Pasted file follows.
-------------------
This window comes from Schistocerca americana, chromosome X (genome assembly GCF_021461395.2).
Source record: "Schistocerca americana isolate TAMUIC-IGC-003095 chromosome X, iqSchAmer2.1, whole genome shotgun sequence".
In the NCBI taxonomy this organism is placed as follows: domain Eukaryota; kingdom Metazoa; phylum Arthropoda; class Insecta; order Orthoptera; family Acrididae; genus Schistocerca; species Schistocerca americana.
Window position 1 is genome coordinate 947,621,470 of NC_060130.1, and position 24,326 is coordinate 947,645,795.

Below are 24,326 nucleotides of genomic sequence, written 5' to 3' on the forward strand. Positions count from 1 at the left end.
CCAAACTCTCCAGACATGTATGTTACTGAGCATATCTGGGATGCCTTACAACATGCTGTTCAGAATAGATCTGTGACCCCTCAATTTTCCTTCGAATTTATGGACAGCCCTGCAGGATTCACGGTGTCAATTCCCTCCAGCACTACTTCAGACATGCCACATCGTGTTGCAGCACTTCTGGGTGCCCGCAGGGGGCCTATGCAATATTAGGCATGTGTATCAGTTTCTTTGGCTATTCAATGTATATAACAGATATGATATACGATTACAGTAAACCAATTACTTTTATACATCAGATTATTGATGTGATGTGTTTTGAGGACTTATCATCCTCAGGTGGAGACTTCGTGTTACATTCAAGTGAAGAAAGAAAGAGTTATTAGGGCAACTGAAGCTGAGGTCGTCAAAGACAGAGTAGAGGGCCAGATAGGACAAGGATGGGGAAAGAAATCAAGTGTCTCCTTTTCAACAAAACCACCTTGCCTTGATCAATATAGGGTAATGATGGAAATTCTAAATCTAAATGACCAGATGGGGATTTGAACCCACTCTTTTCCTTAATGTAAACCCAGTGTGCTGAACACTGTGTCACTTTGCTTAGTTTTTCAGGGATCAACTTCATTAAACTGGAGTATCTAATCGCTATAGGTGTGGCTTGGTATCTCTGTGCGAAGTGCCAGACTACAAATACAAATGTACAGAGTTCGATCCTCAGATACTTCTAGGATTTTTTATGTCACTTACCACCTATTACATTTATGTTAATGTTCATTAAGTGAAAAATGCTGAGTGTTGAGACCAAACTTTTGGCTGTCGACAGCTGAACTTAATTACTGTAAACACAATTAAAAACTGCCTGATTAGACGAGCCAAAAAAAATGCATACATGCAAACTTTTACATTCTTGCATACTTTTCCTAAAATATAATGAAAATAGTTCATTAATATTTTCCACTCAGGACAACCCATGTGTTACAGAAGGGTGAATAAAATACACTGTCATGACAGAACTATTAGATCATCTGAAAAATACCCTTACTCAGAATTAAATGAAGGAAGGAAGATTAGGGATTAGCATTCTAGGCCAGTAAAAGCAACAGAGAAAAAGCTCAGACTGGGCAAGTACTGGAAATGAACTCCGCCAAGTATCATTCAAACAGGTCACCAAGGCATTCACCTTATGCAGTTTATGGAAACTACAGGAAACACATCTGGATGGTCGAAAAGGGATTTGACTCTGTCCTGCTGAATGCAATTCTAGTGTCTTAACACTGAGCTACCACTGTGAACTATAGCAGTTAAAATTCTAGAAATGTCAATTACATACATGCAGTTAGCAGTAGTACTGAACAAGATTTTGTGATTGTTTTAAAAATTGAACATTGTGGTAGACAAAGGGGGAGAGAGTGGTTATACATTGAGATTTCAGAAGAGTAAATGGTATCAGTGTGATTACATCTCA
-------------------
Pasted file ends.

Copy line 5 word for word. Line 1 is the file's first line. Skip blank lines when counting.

Below are 24,326 nucleotides of genomic sequence, written 5' to 3' on the forward strand. Positions count from 1 at the left end.